First Bites: PizzaHacker

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Top Shelf Marg pizza at PizzaHacker. Photo: Naomi Fiss

Top Shelf Marg pizza at PizzaHacker.

All Photos by Naomi Fiss

Much like our insatiable love for coffee shops, bakeries, ramen joints, and taquerias, there seems to be no limit to the number of pizzerias San Franciscans will support. Does the Mission/Bernal area really need another place to get a pie? Beretta, Flour and Water, Little Star, Arizmendi’s, Pauline’s, Arinell’s, Zante’s, Pizzeria Delfina, Bernal Heights Pizza, Pizza Express, and La Nebbia, Haystack, and Paxti’s over in Noe Valley: still not enough to sate your chewy dough n’ cheese cravings?

Apparently not, judging by the happy crowds scarfing up fresh-from-the-oven pies at PizzaHacker, Mission Street’s latest pizza destination. Located on Mission St. near 29th St., in the former Inka’s space, PizzaHacker is the brick-and-mortar incarnation of the pop-up venture that owner Jeff Krupman started in 2009. Strings of multi-colored Edison bulbs loop above bright-orange metal picnic tables, making what was probably once a bank feel like a beer garden. Painted chalkboard walls serve as outlets for free expression by the chalk-scrawling youngsters who create masterpieces while waiting for the dough-slingers in the open kitchen to send out their pizzas.

PizzaHacker interior. Photo: Naomi Fiss

PizzaHacker interior.

One thing to note: all those hard surfaces means the place gets loud, loud, loud, especially when the under-10 set’s in the house. But those skinny communal tables don’t encourage lingering; the modus operandi is get your pizza, share a salad, down a beer or two and head out, for bar-hopping or bedtime. The staff is smiling and sweet, and the food shows up fast, another reason it’s been instantly popular with parents in the nabe.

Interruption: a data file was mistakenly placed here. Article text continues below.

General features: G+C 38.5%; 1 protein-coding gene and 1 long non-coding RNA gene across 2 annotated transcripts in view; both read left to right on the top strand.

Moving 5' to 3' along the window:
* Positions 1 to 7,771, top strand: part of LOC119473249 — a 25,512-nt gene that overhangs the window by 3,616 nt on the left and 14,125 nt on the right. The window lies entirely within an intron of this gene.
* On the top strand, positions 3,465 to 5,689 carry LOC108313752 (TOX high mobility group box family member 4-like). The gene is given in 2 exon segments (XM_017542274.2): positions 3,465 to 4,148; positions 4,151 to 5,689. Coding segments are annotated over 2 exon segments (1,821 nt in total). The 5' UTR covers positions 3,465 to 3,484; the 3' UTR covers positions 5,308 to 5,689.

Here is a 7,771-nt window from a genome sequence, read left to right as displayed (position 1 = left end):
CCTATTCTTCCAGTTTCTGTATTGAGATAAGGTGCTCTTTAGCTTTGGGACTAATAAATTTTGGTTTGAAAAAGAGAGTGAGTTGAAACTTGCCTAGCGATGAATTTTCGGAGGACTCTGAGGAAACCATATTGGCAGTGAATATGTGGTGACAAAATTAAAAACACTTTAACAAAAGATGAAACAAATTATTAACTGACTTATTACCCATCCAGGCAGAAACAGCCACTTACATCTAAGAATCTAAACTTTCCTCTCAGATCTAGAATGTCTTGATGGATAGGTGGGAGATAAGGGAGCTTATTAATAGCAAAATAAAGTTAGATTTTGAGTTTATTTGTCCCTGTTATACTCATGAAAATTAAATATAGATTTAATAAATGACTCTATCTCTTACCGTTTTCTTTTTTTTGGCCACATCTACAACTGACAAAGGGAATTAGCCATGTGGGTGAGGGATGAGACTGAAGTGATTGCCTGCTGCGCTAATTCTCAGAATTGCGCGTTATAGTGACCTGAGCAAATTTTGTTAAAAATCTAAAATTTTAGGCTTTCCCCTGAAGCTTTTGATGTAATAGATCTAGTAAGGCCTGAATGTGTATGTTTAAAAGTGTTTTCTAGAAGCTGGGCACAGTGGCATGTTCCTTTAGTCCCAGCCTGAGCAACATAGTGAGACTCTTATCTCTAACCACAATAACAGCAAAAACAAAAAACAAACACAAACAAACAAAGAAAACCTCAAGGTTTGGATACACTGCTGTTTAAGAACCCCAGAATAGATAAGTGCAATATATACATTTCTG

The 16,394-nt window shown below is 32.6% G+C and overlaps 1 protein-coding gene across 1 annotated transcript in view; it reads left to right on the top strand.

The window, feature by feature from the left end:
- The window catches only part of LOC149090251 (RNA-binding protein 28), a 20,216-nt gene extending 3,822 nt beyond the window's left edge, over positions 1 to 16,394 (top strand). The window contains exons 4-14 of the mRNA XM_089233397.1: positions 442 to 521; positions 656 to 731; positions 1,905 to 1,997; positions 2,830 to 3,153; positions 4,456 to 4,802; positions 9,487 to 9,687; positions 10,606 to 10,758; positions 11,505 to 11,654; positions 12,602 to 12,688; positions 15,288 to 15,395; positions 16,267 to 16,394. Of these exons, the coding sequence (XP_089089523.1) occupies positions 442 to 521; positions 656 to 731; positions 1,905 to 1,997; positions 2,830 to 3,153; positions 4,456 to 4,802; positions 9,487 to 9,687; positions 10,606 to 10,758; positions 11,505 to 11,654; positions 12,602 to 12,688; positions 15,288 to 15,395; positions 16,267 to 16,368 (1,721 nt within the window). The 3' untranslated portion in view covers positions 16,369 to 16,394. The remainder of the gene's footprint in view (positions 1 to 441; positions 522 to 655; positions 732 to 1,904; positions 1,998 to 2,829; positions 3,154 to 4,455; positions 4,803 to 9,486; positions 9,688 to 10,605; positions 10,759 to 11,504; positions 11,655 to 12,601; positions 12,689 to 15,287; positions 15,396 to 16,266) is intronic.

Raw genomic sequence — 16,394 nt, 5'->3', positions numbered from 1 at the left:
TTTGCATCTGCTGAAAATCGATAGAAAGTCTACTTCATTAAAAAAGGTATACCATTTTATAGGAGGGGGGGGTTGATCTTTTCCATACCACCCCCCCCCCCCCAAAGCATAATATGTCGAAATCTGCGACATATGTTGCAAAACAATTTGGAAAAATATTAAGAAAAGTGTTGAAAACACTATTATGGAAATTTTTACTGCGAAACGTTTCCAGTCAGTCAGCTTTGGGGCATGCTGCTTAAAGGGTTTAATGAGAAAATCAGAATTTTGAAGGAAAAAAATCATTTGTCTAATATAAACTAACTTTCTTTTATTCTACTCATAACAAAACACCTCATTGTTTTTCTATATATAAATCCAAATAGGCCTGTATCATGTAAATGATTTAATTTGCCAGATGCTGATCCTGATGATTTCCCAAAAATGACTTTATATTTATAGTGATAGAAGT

PizzaHacker chalkboard pizza menu. Photo: Naomi Fiss

PizzaHacker chalkboard pizza menu.

The choices are relaxingly few: five pies ($15), one salad ($8), four local beers on tap ($5), a red wine, a white wine ($8/glass), and four bottled soft drinks ($3).

PizzaHacker's Chalkboard menu is kid-friendly. Photo: Naomi Fiss

PizzaHacker’s Chalkboard menu is kid-friendly.

Loaded with chickpeas, kidney beans, grated eggs, carrots, and cucumbers, and lathered up with a slightly sweet poppyseed dressing, The Intermezzo salad is a big-bowl throwback to the generous hippie salads dished out at the much-missed Cafe Intermezzo, a longtime Telegraph Avenue staple that burned down in 2012. There may be more raddichio, and fewer sprouts, than in the hippie original, but the generosity of spirit (and portions) is the same; the salad also makes a filling vegetarian option for the gluten-free or cheese-avoident.

Dough-slinging in the open kitchen. Photo: Naomi Fiss

Dough-slinging in the open kitchen.

The basic pie is the Top Shelf Marg, with tomato sauce made from dry-farmed early girl tomatoes, a stretchy, snuggly blanket of house-made mozzarella, plus some leaves of basil here and there. It’s heavier on the cheese than, say, the austere, puffy-crusted pies of Una Pizza Napoletana, where crust is all and the stingy toppings feel meted out for the lesser enjoyment of those who can’t yet subsist on flour and water alone. Here, the cheese is sweet and snow-white, unctuously layered over a light, well-proofed crust. A little too much char here and there, yes, a few too many black bubbles indicative of a crust left for just a few seconds too long in the 700-degree heat of the electric pizza ovens. The tomato sauce takes a bit of a back seat, but overall, for those who like their cheese, this is very pleasing (and kid-friendly) pie.

Preparing Rocket Man pie in the open kitchen. Photo: Naomi Fiss

Preparing Rocket Man pie in the open kitchen.